A little while ago Jason Duke offered up a prize for a writing contest. A hundred bucks. I agreed to be one of the judges and yesterday (only one day late) submitted my picks.
But really, every story entered was very good. I had a feeling they would be. Every flash fiction challenge I read is full of really well-written stories. Every issue of ThugLit. Everything on Twist of Noir. Needles, the actual ink on paper magazine put together by our own Steve Weddle and Scott Parker had really, really good stories.
So, now here’s my question. Is this crime fiction too well-written?
The only time I’m ever pulled out of one of these stories is when it’s told from the point of view of some uneducated thug or a hooker who’s been living on the streets since she was twelve and they use a word like “purchase” instead of “buy.” What’s that expression about not using a ten dollar word when a ten cent one will do?
Or, the famous Faulkner line about Hemingway, that he’s, “never used a word that might send a reader to the dictionary.” I’ve always imagined that Faulkner thought it was an insult and Hemingway took it as a compliment.
But it’s also the characters. Sometimes I wonder if maybe we’re all using too many of these down-and-out, desperate characters (I include myself in all this, too, of course). So many strippers and hit men and mob thugs. And hanging out in so many dive bars. Often it feels like a Bukowski novel, but Bukowski actually lived that life.
So, I wonder, why doesn’t more current crime fiction involve characters more like the people writing it – middle-class, educated, pop-culture savvy? Able to use Google and a cell phone?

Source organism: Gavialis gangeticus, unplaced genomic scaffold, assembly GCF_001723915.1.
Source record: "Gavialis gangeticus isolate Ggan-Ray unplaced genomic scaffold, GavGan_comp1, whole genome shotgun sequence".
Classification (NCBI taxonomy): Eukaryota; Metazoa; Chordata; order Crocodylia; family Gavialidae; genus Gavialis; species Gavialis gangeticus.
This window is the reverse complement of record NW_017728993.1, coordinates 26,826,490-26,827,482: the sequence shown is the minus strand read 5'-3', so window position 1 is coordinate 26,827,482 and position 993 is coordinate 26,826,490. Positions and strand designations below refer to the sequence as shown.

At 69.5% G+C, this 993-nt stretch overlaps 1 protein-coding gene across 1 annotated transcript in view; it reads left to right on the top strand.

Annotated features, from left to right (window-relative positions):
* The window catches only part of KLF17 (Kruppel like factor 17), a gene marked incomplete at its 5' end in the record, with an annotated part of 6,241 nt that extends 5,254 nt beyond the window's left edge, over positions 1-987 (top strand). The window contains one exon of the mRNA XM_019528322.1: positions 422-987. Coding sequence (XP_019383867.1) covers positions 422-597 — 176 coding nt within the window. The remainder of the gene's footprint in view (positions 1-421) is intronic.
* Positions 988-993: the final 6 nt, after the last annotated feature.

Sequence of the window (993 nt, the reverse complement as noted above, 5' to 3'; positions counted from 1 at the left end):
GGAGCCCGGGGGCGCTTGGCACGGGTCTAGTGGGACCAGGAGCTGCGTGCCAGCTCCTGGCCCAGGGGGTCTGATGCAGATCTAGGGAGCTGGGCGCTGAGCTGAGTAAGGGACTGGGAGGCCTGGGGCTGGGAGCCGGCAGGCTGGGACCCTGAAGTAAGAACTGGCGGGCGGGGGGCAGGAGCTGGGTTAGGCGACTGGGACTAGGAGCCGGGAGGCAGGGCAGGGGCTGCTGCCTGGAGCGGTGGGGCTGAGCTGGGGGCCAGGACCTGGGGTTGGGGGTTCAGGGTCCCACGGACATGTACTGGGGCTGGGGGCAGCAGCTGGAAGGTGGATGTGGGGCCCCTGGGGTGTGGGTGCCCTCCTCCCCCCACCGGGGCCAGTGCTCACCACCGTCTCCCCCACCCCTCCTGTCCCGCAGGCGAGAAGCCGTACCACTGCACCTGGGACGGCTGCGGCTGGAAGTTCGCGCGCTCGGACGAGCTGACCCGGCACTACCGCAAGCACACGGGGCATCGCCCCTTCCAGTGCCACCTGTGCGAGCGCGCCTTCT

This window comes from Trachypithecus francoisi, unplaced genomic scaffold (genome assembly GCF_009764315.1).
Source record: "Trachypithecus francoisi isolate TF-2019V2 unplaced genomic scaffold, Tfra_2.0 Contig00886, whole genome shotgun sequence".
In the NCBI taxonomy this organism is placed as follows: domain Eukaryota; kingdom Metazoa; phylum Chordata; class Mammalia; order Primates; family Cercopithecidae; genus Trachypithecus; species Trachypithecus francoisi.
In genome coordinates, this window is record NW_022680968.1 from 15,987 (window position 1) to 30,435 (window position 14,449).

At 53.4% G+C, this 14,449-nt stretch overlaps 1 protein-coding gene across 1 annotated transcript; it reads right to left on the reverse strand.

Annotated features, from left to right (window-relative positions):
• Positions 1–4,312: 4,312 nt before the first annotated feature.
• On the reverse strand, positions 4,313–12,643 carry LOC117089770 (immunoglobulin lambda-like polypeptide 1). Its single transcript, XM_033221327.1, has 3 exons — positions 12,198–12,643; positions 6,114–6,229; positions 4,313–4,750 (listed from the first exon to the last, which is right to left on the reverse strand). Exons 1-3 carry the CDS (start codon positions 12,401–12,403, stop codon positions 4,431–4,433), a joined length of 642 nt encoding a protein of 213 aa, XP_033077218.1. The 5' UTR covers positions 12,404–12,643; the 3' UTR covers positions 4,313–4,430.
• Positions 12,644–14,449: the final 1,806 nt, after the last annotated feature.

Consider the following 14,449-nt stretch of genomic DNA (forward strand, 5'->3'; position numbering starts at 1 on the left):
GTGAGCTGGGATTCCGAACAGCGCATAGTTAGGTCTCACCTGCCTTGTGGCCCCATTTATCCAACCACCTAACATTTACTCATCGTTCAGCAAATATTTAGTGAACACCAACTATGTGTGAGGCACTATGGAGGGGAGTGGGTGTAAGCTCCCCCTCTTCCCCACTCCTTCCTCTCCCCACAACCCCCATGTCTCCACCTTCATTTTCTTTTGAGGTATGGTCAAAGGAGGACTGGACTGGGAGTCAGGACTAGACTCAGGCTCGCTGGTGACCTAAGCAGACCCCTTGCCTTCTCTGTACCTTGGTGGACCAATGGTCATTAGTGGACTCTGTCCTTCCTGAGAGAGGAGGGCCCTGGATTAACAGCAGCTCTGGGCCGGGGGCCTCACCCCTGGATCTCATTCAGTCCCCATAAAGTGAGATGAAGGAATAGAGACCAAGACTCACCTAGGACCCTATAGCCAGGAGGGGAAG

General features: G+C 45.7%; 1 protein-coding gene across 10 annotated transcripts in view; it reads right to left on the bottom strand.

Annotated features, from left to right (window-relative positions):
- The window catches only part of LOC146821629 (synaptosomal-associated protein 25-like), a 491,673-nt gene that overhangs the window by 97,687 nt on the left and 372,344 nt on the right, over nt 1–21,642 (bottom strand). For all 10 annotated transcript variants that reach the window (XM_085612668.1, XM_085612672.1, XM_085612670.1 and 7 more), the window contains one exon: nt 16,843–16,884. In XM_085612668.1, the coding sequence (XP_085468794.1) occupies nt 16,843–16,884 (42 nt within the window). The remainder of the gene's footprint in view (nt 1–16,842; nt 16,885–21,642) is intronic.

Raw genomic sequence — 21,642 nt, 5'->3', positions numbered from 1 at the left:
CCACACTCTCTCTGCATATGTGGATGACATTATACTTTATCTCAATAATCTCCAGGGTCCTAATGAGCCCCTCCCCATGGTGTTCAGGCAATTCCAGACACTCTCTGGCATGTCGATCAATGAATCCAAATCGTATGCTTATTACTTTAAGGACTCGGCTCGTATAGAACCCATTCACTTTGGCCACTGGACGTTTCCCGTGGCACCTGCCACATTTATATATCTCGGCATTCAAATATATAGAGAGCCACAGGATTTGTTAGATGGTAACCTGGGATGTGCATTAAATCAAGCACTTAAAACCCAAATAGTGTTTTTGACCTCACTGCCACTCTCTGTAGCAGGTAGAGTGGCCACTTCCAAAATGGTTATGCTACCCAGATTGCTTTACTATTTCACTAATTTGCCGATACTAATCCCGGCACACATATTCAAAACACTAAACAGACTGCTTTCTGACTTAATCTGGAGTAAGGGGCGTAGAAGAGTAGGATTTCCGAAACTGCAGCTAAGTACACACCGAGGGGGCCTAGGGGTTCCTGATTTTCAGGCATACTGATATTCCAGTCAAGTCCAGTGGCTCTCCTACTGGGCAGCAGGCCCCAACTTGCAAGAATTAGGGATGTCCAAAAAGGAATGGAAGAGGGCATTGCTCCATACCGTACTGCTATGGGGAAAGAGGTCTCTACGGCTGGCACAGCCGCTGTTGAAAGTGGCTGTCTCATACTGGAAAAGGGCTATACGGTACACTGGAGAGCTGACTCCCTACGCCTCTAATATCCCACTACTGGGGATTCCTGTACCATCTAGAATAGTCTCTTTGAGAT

The crime world is pretty much the same as the rest of the world, it’s filled with everyone from down-and-out, desperate, homeless people to absurdly rich, worldy, successful people. And there’s a middle-class in crime, too. And cops who aren’t dysfunctional or burnt-out or damaged.
It may be more challenging, it may be riskier to try and make these kinds of characters interesting enough to carry a crime fiction story, but the payoff would be greater, too (maybe not in sales, I admit, but in literary quality maybe).
Sometimes I read Texts From Last Night – they’re funny and sometimes telling. Mostly college kids. A lot of texts about binge drinking and anonymous sex and plenty about drugs – they mention their dealers a lot. It makes me think that maybe there are crime stories on campus and in the suburbs that aren’t being told. Those drugs got there somehow and sometimes college kids run out of money.
Of course there are plenty of examples of crime writers having characters a lot like the people in their lives. Victor Gischler’s Pistol Poets has some great stuff on campus. Robert Stone has written some fantastic stuff about middle-class people who get involved in drug smuggling.
So, what’s some of your favourite crime fiction with characters a lot like you?